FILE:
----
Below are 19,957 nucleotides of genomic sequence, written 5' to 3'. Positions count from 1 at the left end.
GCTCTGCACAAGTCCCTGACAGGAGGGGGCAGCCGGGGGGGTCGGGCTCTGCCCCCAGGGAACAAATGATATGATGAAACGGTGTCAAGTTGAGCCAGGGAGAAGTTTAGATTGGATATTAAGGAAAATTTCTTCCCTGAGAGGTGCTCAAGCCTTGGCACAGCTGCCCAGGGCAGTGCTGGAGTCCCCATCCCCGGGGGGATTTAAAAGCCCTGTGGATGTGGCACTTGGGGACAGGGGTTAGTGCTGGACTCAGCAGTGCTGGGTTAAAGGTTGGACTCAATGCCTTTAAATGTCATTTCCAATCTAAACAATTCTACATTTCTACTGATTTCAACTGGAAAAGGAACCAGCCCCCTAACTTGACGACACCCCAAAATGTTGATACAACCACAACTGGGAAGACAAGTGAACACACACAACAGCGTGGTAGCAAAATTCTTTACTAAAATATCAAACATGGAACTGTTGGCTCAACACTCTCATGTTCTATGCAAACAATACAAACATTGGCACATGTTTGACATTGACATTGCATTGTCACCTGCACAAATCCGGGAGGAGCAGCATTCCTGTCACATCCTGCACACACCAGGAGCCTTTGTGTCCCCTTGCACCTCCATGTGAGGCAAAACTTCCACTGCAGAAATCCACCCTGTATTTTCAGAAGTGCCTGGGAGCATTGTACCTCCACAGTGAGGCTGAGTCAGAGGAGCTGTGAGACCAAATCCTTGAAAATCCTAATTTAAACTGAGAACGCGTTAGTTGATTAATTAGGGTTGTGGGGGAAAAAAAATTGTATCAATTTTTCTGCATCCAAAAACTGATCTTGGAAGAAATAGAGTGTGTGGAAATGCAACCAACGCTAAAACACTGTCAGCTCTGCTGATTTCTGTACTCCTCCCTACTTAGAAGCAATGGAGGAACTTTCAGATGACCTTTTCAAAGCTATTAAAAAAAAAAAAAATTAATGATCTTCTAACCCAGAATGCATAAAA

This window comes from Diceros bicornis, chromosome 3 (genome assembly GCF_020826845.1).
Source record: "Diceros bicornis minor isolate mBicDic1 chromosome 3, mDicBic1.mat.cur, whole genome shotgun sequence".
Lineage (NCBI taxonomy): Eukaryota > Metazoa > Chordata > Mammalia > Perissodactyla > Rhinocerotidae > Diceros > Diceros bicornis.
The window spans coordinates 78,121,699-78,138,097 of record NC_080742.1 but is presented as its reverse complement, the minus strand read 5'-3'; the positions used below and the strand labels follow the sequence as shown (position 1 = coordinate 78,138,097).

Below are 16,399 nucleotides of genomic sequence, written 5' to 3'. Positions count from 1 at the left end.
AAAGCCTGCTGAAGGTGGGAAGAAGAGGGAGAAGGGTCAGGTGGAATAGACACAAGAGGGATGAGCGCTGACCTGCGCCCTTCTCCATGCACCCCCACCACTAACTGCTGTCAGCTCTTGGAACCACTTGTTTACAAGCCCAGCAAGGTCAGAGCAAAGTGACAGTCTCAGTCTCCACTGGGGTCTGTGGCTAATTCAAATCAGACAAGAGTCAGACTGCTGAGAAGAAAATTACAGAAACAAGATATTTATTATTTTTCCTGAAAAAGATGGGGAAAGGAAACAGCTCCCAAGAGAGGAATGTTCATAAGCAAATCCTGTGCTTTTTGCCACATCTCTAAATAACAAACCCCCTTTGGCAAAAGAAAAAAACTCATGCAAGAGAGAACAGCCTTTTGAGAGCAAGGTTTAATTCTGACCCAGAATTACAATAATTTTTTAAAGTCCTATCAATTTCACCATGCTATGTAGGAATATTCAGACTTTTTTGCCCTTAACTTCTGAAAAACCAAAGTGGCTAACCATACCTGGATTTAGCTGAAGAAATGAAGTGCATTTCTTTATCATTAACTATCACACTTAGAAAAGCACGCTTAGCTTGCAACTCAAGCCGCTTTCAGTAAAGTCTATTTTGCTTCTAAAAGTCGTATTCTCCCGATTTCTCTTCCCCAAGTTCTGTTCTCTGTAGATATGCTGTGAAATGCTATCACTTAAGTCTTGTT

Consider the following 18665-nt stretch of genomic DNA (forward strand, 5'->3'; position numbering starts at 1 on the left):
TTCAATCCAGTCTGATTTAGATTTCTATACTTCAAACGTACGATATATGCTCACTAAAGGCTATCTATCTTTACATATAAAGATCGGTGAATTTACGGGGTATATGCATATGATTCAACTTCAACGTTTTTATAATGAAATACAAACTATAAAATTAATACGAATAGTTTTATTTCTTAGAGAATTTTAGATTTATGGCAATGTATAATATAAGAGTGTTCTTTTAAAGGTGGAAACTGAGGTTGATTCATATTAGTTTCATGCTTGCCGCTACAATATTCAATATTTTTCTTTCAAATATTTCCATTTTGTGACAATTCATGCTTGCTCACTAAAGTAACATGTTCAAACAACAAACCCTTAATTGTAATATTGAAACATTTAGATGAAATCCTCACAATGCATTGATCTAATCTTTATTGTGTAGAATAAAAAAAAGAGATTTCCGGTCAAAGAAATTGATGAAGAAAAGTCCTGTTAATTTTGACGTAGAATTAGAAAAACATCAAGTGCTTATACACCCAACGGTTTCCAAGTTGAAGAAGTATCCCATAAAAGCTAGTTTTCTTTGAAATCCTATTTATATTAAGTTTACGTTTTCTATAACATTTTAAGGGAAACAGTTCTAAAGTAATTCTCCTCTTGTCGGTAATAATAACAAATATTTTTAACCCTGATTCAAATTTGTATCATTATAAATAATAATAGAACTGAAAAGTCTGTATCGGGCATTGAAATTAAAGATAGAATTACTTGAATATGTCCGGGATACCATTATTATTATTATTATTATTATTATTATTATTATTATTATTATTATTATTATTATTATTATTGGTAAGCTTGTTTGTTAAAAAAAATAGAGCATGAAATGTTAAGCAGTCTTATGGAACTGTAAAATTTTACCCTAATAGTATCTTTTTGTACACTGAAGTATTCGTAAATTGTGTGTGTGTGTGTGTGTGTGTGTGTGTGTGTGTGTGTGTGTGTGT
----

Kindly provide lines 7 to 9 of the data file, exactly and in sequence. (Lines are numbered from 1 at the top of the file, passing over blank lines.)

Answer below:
Below are 16,399 nucleotides of genomic sequence, written 5' to 3'. Positions count from 1 at the left end.
AAAGCCTGCTGAAGGTGGGAAGAAGAGGGAGAAGGGTCAGGTGGAATAGACACAAGAGGGATGAGCGCTGACCTGCGCCCTTCTCCATGCACCCCCACCACTAACTGCTGTCAGCTCTTGGAACCACTTGTTTACAAGCCCAGCAAGGTCAGAGCAAAGTGACAGTCTCAGTCTCCACTGGGGTCTGTGGCTAATTCAAATCAGACAAGAGTCAGACTGCTGAGAAGAAAATTACAGAAACAAGATATTTATTATTTTTCCTGAAAAAGATGGGGAAAGGAAACAGCTCCCAAGAGAGGAATGTTCATAAGCAAATCCTGTGCTTTTTGCCACATCTCTAAATAACAAACCCCCTTTGGCAAAAGAAAAAAACTCATGCAAGAGAGAACAGCCTTTTGAGAGCAAGGTTTAATTCTGACCCAGAATTACAATAATTTTTTAAAGTCCTATCAATTTCACCATGCTATGTAGGAATATTCAGACTTTTTTGCCCTTAACTTCTGAAAAACCAAAGTGGCTAACCATACCTGGATTTAGCTGAAGAAATGAAGTGCATTTCTTTATCATTAACTATCACACTTAGAAAAGCACGCTTAGCTTGCAACTCAAGCCGCTTTCAGTAAAGTCTATTTTGCTTCTAAAAGTCGTATTCTCCCGATTTCTCTTCCCCAAGTTCTGTTCTCTGTAGATATGCTGTGAAATGCTATCACTTAAGTCTTGTT

Consider the following 18665-nt stretch of genomic DNA (forward strand, 5'->3'; position numbering starts at 1 on the left):